MT has been demonstrated to be able to revascularize occluded intracranial arteries and accelerate the recovery of AIS patients. However, it inevitably fails to achieve recanalization in approximately 20% of AIS patients , and early re-occlusion may occur, especially when endothelial damage occurs . Tirofiban, a glycoprotein IIb/IIIa antagonist with a short half-life, is suggested to avert the risks of thromboembolic complications and improve the reperfusion status of the microvasculature [13–15], especially for patients with severe in situ atherosclerotic stenosis and permanent stenting. However, evidence about patient selection and the treatment strategy for the different subgroups remains ambiguous.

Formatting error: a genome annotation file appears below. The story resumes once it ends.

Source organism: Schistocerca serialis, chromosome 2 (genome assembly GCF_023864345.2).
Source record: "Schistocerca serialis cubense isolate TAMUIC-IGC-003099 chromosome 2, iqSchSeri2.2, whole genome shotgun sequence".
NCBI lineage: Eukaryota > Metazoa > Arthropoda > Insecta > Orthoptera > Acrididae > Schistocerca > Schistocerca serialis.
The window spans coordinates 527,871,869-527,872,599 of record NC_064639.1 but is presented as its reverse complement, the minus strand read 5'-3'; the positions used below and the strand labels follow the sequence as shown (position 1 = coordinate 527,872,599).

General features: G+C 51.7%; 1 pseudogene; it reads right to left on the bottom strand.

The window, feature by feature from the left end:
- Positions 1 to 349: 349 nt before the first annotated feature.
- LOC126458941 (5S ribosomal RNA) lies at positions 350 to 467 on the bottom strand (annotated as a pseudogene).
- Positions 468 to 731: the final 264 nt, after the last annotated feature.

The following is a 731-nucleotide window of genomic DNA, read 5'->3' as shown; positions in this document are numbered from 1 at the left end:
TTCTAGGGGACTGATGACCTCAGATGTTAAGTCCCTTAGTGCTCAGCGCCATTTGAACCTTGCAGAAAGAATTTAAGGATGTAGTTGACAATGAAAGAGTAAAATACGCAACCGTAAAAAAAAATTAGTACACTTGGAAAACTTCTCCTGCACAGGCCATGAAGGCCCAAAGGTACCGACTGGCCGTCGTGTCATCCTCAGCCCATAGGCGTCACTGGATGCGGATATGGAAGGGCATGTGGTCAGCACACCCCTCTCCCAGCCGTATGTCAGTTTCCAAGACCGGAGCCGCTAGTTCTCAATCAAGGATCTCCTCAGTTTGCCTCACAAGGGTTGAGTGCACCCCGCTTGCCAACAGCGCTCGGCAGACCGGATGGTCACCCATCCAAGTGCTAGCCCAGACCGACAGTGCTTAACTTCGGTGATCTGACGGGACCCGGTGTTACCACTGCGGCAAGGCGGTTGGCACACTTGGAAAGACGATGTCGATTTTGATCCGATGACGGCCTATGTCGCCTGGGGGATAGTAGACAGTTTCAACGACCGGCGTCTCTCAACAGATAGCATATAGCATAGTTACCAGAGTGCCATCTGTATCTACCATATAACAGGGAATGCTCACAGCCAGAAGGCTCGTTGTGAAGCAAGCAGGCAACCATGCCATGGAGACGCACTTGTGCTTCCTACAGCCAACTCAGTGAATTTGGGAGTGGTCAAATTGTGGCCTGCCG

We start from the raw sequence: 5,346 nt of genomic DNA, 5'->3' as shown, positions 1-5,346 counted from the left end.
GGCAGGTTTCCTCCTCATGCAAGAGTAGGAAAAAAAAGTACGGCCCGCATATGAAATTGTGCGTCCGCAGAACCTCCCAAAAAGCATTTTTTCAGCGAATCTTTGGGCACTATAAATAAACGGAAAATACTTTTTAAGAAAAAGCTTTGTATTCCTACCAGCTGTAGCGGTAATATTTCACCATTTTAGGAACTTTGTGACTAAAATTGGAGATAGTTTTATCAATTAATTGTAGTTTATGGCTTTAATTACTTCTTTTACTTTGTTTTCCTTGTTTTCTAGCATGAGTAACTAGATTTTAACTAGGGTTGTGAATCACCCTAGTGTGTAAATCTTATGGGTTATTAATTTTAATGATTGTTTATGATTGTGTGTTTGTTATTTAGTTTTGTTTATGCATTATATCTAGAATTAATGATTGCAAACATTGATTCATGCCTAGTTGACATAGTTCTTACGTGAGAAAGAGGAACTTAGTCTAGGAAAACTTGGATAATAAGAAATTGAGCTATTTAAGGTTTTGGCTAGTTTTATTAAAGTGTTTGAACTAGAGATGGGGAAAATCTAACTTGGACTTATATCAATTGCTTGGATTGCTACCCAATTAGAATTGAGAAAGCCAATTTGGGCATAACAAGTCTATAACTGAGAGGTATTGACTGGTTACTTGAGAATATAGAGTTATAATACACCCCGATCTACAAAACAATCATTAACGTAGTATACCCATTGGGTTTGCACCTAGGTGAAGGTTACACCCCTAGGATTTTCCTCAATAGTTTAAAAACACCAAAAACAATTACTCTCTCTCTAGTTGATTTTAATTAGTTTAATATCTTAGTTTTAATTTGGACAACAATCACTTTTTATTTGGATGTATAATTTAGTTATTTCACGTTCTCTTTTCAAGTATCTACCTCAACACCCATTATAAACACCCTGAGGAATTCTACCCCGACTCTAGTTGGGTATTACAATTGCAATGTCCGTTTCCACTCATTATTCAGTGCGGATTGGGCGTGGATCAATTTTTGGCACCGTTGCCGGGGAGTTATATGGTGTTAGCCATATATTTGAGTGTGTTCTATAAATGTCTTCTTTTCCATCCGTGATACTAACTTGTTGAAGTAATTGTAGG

Our finding that tirofiban was more associated with an increasingly favorable outcome in patients with NIHSS scores above 14 may demonstrate that the benefit of tirofiban was significantly better in patients with moderate or severe stroke. Although the underlying mechanism is unknown, a possible explanation is that patients with higher NIHSS are at an inherent higher risk for failure of recanalization . First, higher NIHSS scores were significantly correlated with poor collateral circulation, which suggests that blood flow is difficult to restore to the level of TICI 2B-3 [17, 18]. Nevertheless, robust collateral circulation is important for the prevention of thrombus augmentation, dissolution of the fragmented thrombus and increasing the concentration of local thrombolytic drugs . Second, patients with higher NIHSS scores are often accompanied by occlusion of proximal large vessels with larger thrombi [20–22], which is more difficult to remove than patients with smaller thrombi. Therefore, we assume that tirofiban can give exert optimal advantages in patients with moderate and severe stroke who may benefit more from the increasing recanalization rate [23, 24]. In our study, the recanalization rate in the tirofiban group was lower than that in the control group (89.6% vs. 92.4%, P = 0.521), which is consistent with the results from previous studies wherein tirofiban did not increase the recanalization rate . This may be explained by the fact that tirofiban was prone to be used in patients with a high possibility of reocclusion, and not all of them were recanalized after tirofiban or other rescue strategies, such as intra-arterial thrombolysis and angioplasty. The recanalization rate defined as TICI 2b-3 only showed the final outcome, and the potential benefit of promoting recanalization needs further study.